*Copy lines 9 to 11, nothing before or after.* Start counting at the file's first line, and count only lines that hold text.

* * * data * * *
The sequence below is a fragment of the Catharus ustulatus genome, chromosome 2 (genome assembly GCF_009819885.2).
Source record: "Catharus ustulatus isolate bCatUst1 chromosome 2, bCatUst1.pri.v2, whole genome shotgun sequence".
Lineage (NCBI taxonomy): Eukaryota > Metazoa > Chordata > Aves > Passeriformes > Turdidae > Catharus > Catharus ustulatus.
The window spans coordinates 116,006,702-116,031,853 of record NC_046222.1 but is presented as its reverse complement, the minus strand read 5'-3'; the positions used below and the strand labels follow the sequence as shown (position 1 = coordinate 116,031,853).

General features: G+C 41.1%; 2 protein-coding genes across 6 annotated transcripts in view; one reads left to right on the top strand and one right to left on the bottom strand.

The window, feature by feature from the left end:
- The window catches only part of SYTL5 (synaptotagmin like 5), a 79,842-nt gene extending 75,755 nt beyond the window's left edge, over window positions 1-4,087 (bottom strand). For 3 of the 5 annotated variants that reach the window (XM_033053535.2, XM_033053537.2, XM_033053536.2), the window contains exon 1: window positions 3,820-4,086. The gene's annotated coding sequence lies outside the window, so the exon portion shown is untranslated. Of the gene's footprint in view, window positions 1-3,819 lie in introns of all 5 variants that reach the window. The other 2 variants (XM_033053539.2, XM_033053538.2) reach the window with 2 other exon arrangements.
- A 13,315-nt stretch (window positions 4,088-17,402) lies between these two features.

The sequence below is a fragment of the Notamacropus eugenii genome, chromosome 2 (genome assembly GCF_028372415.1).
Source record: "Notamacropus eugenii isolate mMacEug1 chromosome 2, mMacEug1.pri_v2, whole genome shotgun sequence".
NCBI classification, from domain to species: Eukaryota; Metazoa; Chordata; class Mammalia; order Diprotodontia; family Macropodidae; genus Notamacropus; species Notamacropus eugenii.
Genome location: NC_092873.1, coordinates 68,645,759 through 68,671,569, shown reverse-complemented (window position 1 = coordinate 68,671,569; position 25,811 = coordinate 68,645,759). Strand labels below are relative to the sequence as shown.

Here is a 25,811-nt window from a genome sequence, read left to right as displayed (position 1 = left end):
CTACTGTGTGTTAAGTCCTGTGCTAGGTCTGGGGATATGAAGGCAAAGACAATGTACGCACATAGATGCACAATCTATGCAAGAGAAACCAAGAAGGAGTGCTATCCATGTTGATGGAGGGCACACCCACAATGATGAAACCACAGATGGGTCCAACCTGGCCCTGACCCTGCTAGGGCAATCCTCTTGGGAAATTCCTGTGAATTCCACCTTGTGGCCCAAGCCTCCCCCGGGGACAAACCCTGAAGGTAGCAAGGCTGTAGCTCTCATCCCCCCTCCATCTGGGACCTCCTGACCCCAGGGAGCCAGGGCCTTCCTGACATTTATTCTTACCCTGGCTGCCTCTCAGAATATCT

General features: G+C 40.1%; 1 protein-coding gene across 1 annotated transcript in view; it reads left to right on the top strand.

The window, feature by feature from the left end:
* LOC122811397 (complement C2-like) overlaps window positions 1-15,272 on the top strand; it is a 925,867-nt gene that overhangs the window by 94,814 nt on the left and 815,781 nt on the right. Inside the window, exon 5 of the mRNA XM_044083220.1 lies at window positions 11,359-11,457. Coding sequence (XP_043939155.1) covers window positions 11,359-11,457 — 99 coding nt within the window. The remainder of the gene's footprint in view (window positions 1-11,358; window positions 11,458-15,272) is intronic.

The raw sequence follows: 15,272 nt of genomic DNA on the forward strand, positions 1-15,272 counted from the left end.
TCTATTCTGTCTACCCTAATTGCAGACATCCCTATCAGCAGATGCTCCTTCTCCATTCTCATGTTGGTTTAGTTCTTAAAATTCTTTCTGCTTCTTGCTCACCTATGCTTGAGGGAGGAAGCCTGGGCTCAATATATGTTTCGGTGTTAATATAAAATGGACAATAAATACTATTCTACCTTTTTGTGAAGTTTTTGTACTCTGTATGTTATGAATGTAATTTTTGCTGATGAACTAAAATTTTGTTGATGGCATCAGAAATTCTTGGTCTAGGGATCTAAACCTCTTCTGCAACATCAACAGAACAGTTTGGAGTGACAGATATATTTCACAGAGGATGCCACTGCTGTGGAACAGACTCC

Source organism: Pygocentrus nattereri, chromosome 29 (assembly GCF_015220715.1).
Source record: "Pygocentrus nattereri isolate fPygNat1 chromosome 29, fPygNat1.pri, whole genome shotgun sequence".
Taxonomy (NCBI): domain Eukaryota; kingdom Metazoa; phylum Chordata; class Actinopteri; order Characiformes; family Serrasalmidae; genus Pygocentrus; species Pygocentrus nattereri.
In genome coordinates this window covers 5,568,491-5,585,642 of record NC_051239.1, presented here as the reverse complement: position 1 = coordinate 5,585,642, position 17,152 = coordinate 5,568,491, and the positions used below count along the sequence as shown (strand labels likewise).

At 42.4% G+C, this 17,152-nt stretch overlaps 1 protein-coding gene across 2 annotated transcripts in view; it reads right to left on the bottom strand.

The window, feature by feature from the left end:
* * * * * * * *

The sequence below is a fragment of the Notamacropus eugenii genome, chromosome 2 (genome assembly GCF_028372415.1).
Source record: "Notamacropus eugenii isolate mMacEug1 chromosome 2, mMacEug1.pri_v2, whole genome shotgun sequence".
NCBI classification, from domain to species: Eukaryota; Metazoa; Chordata; class Mammalia; order Diprotodontia; family Macropodidae; genus Notamacropus; species Notamacropus eugenii.